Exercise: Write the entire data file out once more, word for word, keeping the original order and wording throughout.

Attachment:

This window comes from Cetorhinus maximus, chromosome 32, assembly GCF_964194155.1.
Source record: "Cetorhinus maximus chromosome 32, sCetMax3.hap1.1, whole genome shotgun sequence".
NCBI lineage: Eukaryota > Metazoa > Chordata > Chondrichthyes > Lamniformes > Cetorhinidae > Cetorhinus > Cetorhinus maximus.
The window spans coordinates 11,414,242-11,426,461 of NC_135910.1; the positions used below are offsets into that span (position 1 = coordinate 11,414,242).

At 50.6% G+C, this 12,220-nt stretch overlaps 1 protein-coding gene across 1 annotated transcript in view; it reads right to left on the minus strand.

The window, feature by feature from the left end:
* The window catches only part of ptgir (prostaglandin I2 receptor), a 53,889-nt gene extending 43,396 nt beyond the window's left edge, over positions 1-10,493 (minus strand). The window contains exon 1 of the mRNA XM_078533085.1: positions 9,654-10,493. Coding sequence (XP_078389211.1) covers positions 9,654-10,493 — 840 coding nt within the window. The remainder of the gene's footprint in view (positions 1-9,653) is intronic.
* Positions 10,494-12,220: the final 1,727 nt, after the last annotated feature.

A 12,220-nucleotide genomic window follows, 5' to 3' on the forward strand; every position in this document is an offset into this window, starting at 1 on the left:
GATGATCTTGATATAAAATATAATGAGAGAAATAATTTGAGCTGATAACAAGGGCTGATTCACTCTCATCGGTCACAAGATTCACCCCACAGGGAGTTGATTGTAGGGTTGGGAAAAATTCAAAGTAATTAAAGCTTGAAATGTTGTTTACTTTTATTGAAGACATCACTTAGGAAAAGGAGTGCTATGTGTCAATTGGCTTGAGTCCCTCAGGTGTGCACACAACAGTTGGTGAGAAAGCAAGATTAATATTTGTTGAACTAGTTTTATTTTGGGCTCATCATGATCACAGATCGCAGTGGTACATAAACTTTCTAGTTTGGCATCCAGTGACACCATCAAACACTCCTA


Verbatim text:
This window comes from Cetorhinus maximus, chromosome 32, assembly GCF_964194155.1.
Source record: "Cetorhinus maximus chromosome 32, sCetMax3.hap1.1, whole genome shotgun sequence".
NCBI lineage: Eukaryota > Metazoa > Chordata > Chondrichthyes > Lamniformes > Cetorhinidae > Cetorhinus > Cetorhinus maximus.
The window spans coordinates 11,414,242-11,426,461 of NC_135910.1; the positions used below are offsets into that span (position 1 = coordinate 11,414,242).

At 50.6% G+C, this 12,220-nt stretch overlaps 1 protein-coding gene across 1 annotated transcript in view; it reads right to left on the minus strand.

The window, feature by feature from the left end:
* The window catches only part of ptgir (prostaglandin I2 receptor), a 53,889-nt gene extending 43,396 nt beyond the window's left edge, over positions 1-10,493 (minus strand). The window contains exon 1 of the mRNA XM_078533085.1: positions 9,654-10,493. Coding sequence (XP_078389211.1) covers positions 9,654-10,493 — 840 coding nt within the window. The remainder of the gene's footprint in view (positions 1-9,653) is intronic.
* Positions 10,494-12,220: the final 1,727 nt, after the last annotated feature.

A 12,220-nucleotide genomic window follows, 5' to 3' on the forward strand; every position in this document is an offset into this window, starting at 1 on the left:
GATGATCTTGATATAAAATATAATGAGAGAAATAATTTGAGCTGATAACAAGGGCTGATTCACTCTCATCGGTCACAAGATTCACCCCACAGGGAGTTGATTGTAGGGTTGGGAAAAATTCAAAGTAATTAAAGCTTGAAATGTTGTTTACTTTTATTGAAGACATCACTTAGGAAAAGGAGTGCTATGTGTCAATTGGCTTGAGTCCCTCAGGTGTGCACACAACAGTTGGTGAGAAAGCAAGATTAATATTTGTTGAACTAGTTTTATTTTGGGCTCATCATGATCACAGATCGCAGTGGTACATAAACTTTCTAGTTTGGCATCCAGTGACACCATCAAACACTCCTA